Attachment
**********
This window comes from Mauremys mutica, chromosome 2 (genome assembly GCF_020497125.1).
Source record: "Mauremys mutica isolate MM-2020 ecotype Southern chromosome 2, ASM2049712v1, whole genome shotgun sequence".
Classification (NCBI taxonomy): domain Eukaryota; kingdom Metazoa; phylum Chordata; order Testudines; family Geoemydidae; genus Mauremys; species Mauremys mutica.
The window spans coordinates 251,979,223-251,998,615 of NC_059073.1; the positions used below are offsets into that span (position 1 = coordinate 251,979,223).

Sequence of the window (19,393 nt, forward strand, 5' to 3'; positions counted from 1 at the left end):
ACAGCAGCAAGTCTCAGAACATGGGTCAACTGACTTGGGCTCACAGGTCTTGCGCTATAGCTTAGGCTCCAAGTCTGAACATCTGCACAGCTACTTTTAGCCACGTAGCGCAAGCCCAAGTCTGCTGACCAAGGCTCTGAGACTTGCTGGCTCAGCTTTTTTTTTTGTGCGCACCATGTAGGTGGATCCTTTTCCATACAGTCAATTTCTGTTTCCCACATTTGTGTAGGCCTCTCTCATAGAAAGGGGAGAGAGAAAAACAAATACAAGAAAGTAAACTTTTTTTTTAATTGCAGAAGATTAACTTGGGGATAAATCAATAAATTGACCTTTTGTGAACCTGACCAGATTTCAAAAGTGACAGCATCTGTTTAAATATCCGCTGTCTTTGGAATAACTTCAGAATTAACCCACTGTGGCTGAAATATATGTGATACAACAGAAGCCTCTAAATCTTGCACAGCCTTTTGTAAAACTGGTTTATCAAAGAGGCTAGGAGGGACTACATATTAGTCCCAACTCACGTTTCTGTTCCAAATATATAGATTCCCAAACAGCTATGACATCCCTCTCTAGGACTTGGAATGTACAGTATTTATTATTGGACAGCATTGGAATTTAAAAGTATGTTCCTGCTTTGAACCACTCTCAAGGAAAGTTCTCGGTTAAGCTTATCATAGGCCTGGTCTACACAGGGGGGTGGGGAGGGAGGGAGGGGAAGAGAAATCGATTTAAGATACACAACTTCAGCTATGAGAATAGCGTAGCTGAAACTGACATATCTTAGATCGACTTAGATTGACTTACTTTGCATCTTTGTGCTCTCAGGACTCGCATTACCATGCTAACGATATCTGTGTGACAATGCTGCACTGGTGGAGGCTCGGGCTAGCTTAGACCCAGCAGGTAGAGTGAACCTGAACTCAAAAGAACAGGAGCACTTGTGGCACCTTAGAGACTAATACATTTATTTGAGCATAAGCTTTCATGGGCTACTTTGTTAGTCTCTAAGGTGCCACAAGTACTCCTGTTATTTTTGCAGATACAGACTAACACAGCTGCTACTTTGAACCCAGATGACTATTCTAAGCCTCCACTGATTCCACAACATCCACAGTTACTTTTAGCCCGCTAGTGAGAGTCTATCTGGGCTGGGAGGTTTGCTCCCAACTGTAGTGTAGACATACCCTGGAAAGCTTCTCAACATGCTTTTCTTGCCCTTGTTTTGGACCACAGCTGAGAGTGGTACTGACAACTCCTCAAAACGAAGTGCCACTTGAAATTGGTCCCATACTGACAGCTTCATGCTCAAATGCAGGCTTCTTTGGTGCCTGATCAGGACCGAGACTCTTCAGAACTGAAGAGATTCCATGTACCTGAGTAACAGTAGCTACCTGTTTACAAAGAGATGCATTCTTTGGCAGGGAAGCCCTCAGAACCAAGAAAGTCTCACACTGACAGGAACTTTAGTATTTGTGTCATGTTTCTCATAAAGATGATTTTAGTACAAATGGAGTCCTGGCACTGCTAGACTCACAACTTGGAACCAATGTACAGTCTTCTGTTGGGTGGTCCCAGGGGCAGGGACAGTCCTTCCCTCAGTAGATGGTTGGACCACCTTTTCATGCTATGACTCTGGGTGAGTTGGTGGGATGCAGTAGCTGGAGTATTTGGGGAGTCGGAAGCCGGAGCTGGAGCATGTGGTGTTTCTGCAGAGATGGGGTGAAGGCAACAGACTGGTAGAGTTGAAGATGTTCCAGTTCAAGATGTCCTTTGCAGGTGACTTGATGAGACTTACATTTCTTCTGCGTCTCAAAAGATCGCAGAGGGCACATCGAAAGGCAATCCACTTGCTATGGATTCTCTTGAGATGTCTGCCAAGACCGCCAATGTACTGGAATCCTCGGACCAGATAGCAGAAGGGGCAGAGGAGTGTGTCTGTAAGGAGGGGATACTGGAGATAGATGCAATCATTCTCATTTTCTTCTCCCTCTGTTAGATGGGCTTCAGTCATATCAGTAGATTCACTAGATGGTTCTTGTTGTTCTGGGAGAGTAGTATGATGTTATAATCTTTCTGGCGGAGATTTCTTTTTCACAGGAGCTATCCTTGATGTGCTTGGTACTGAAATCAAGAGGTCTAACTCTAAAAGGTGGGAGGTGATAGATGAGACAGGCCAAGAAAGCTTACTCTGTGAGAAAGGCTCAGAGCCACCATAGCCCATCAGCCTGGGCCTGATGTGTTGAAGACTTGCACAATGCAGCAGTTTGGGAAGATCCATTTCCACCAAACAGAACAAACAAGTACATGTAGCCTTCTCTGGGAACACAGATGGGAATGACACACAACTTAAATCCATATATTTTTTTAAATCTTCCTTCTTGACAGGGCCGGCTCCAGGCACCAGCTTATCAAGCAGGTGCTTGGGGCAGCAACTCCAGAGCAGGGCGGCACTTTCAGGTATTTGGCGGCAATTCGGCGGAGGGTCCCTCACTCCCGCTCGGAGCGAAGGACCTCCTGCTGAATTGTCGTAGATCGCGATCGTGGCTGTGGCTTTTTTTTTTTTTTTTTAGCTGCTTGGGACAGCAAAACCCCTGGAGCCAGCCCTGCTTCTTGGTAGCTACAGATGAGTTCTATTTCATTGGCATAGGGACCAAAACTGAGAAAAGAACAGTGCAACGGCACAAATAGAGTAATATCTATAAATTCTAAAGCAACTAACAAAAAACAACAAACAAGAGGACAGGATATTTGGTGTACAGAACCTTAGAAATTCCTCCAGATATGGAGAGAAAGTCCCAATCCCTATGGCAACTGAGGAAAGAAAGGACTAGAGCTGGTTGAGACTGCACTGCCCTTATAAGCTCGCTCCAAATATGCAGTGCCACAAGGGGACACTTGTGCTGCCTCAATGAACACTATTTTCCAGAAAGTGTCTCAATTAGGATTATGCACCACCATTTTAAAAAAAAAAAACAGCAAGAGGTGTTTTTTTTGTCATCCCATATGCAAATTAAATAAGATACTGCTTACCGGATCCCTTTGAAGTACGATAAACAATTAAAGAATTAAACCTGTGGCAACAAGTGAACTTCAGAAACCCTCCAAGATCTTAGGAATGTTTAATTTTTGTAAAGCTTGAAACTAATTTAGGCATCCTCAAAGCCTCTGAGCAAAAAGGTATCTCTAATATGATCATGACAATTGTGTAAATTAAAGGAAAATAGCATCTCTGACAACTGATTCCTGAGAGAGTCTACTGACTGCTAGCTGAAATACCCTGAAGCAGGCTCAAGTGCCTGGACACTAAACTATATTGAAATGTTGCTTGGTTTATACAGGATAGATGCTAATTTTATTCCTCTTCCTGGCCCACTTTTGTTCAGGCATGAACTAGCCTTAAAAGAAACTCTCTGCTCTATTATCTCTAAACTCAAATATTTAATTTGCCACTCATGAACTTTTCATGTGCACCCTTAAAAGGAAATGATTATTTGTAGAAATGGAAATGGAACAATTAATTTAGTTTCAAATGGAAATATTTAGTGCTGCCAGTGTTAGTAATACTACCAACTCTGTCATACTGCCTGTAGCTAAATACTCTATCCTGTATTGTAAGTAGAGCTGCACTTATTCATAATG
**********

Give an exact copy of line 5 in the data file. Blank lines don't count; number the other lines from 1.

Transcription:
Sequence of the window (19,393 nt, forward strand, 5' to 3'; positions counted from 1 at the left end):